Gosh, team. It’s been over two years since Lehman bit the big one and now all that’s left is bits and pieces (Barclays, pink sheets, Dick Fuld’s stonewalling testimony) and charges from the SEC that could eventually see the light of day (unless the sun burns out first). Oh! And Ernst & Young. They’re in the mix too, although some people we talk to have their doubts about any repercussions.
Anyhoo, there was a big auction at Christie’s in London today directed by the newly-branded PwC. After everyone got done ribbing the P. Dubs partner in attendance about the Atari design, the bidding started. Here’s a little taste of what’s been sold so far, courtesy of the Times:
• Corporate Sign from Canary Wharf building – £42,050. Bidding started at £5,000
• Gary Hume’s Madonna – £120,000 (most expensive item so far)
• A collection of five maps from circa 1720 – £1,875
• An 1870 collection of the works of one Bill Shakespeare
• Two etchings by Lucian Freud
• Photographs by Sebastião Salgado
• A 43.5-inch painted pine model of a 62-gun ship
Overall, the auction has topped £600,000, according to Accountancy Age but is still rising. You can probably still get a bid in if you hurry.
It turns out – without naming names (read: Dick Fuld) – the companies at the nucleus of the shit hitting the fan were just making bad business decisions. That’s all.
He also takes exception with the notion that E&Y committed malpractice.
And would like to explain exactly what the Bankruptcy Examiner does and points out that he didn’t have any problem with the accounting.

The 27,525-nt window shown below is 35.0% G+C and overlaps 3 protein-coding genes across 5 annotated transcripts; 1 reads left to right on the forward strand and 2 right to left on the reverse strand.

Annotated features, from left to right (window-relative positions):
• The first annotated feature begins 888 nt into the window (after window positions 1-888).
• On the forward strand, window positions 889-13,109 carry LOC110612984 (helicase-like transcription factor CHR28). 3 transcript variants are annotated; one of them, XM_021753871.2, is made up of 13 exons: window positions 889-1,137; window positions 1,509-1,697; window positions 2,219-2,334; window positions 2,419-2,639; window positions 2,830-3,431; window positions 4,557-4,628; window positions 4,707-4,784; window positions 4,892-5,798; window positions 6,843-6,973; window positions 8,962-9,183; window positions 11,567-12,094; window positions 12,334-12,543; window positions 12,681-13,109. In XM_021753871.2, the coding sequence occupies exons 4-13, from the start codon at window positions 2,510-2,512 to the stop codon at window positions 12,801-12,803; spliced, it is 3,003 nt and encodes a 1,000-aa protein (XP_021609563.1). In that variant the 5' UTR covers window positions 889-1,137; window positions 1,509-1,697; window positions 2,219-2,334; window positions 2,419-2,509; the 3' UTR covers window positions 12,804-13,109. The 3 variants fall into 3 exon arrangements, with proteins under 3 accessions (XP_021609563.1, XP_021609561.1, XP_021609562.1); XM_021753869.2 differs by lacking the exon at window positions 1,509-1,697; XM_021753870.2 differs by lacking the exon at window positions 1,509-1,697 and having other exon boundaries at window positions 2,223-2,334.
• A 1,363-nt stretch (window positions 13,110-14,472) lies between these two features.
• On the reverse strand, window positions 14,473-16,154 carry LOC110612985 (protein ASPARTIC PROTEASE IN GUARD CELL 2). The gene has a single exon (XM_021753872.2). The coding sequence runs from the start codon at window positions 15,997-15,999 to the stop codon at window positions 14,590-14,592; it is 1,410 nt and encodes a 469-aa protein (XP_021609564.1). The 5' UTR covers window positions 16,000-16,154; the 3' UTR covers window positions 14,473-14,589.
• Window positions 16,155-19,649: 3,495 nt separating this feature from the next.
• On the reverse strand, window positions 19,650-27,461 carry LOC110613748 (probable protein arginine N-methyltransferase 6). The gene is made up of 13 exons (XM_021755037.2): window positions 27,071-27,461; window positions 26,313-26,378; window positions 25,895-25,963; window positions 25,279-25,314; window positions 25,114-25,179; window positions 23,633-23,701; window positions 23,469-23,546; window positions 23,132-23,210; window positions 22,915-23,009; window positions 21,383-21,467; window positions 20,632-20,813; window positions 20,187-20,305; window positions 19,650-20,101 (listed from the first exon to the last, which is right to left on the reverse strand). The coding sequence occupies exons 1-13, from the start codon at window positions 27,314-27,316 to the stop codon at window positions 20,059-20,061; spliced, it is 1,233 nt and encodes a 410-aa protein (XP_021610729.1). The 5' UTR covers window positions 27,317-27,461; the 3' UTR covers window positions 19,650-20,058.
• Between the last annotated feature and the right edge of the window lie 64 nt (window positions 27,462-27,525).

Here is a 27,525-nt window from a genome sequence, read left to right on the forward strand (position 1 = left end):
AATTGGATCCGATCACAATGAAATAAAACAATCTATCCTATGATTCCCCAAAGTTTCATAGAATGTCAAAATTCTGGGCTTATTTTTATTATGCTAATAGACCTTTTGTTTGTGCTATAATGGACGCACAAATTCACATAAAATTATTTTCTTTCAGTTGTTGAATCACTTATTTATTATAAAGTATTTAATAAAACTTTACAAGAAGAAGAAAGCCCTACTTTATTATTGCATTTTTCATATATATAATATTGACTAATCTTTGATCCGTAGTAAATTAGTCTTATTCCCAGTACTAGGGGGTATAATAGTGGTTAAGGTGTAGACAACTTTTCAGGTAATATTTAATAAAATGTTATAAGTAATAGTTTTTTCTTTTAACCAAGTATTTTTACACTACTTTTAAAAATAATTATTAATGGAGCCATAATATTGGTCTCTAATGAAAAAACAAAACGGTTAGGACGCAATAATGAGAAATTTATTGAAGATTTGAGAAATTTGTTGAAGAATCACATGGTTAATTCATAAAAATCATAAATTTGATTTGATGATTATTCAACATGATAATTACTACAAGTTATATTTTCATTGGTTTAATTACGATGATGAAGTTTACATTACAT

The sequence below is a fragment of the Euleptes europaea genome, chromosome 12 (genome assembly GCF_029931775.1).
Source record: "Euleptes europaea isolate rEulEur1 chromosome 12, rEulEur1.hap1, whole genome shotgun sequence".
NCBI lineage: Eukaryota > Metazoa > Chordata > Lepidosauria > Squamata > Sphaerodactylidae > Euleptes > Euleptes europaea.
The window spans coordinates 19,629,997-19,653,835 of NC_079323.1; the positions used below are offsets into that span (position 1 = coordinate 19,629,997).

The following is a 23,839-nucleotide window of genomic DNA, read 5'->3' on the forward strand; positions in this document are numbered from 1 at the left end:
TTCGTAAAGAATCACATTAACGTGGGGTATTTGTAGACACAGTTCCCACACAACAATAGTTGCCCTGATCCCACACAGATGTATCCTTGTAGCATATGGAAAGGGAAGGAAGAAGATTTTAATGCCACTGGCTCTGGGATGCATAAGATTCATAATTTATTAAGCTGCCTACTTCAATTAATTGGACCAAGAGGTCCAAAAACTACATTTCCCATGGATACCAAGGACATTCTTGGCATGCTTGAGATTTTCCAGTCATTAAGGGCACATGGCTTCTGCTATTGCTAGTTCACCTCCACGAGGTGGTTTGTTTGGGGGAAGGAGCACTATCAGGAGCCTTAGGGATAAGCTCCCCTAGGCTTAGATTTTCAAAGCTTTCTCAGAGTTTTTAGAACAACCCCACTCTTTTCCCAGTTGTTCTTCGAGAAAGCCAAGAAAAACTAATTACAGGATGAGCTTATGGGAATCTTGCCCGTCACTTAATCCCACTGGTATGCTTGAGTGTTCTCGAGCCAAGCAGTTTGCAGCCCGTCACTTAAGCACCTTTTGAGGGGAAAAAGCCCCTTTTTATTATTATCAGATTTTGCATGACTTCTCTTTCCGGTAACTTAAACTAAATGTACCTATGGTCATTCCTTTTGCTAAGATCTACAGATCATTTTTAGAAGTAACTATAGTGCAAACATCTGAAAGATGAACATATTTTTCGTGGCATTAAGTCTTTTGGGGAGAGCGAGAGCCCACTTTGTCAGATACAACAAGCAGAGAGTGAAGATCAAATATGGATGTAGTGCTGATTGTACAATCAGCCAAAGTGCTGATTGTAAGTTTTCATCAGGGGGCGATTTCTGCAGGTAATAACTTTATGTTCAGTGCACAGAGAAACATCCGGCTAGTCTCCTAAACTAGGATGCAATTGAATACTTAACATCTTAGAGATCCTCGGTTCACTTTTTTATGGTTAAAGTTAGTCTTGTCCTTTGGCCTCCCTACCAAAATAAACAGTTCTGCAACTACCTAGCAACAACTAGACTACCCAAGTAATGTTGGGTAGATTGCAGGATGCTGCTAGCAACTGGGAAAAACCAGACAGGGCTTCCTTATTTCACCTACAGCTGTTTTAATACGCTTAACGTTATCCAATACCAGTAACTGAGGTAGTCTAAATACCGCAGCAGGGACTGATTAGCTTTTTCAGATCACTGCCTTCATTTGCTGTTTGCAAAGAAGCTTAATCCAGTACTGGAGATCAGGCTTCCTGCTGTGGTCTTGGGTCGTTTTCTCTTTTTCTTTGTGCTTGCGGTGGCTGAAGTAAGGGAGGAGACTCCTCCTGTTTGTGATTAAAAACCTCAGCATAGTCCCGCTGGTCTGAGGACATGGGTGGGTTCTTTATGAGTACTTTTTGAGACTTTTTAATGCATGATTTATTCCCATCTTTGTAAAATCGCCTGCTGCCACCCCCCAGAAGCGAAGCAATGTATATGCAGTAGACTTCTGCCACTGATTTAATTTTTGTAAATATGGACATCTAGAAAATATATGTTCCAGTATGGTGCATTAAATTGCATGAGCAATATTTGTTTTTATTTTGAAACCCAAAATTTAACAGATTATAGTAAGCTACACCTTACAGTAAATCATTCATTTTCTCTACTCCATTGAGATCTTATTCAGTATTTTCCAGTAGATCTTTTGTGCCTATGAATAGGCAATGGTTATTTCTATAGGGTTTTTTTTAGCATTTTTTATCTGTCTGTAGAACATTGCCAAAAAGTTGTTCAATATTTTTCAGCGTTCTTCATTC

C-Suite Strategies [Fortune]
SEC Homes In on Lehman, ‘Funds of Funds’ [WSJ]
“The Securities and Exchange Commission’s investigation into the collapse of Lehman Brothers Holdings Inc. is zeroing in on an accounting maneuver used to give the appearance that the companyt levels, according to people familiar with the situation.
Agency officials also are probing whether former Lehman executives failed to adequately mark down the value of the huge real-estate portfolio acquired in the securities firm’s takeover of apartment developer Archstone-Smith Trust or to disclose the resulting losses to investors, these people said.
The narrowing probe could move the SEC closer to bringing civil charges related to Lehman’s collapse in September 2008, though a decision doesn’t appear imminent.”
Study Says Directors Favor Themselves, Not Shareholders [FINS]
“A new study found that directors who field whistleblowing claims are likely to discount charges that could threaten their board seats and will assign fewer resources into investigating such claims.
In weighing hypothetical charges, 83 veteran directors at large U.S. corporations said they would allocate 42% fewer resources on average to fraud tips that might ultimately cost them their board seats.”
Dubai World reaches $24.9 billion debt deal [Reuters]
“State-owned conglomerate Dubai World DBWLD.UL on Friday reached a formal deal to restructure around $24.9 billion of liabilities, partly easing recently heightened concerns over the Gulf emirate’s debt woes.